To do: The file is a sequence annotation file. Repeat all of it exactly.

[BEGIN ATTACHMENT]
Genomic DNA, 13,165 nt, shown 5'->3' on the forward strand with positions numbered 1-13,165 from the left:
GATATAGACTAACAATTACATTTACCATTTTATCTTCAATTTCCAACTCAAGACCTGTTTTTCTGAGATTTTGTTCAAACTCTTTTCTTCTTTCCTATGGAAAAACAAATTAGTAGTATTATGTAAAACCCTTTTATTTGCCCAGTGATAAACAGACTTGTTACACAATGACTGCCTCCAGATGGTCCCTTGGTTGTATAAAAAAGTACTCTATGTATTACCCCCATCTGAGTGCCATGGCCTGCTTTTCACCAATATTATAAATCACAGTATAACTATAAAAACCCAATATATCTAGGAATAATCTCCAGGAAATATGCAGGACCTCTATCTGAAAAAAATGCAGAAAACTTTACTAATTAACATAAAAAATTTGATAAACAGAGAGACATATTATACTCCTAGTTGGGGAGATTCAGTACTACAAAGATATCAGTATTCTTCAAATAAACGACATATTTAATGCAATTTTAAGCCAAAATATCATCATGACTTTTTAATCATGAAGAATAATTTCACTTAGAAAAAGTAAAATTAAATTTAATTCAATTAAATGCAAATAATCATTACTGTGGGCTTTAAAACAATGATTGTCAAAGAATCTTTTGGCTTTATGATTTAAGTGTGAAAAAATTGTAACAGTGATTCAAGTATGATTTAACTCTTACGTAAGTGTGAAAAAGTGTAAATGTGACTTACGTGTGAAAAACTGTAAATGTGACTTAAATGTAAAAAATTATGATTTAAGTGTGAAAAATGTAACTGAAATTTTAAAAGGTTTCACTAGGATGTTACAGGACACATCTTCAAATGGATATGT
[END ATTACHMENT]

Genomic DNA, 13,165 nt, shown 5'->3' on the forward strand with positions numbered 1-13,165 from the left:
GATATAGACTAACAATTACATTTACCATTTTATCTTCAATTTCCAACTCAAGACCTGTTTTTCTGAGATTTTGTTCAAACTCTTTTCTTCTTTCCTATGGAAAAACAAATTAGTAGTATTATGTAAAACCCTTTTATTTGCCCAGTGATAAACAGACTTGTTACACAATGACTGCCTCCAGATGGTCCCTTGGTTGTATAAAAAAGTACTCTATGTATTACCCCCATCTGAGTGCCATGGCCTGCTTTTCACCAATATTATAAATCACAGTATAACTATAAAAACCCAATATATCTAGGAATAATCTCCAGGAAATATGCAGGACCTCTATCTGAAAAAAATGCAGAAAACTTTACTAATTAACATAAAAAATTTGATAAACAGAGAGACATATTATACTCCTAGTTGGGGAGATTCAGTACTACAAAGATATCAGTATTCTTCAAATAAACGACATATTTAATGCAATTTTAAGCCAAAATATCATCATGACTTTTTAATCATGAAGAATAATTTCACTTAGAAAAAGTAAAATTAAATTTAATTCAATTAAATGCAAATAATCATTACTGTGGGCTTTAAAACAATGATTGTCAAAGAATCTTTTGGCTTTATGATTTAAGTGTGAAAAAATTGTAACAGTGATTCAAGTATGATTTAACTCTTACGTAAGTGTGAAAAAGTGTAAATGTGACTTACGTGTGAAAAACTGTAAATGTGACTTAAATGTAAAAAATTATGATTTAAGTGTGAAAAATGTAACTGAAATTTTAAAAGGTTTCACTAGGATGTTACAGGACACATCTTCAAATGGATATGT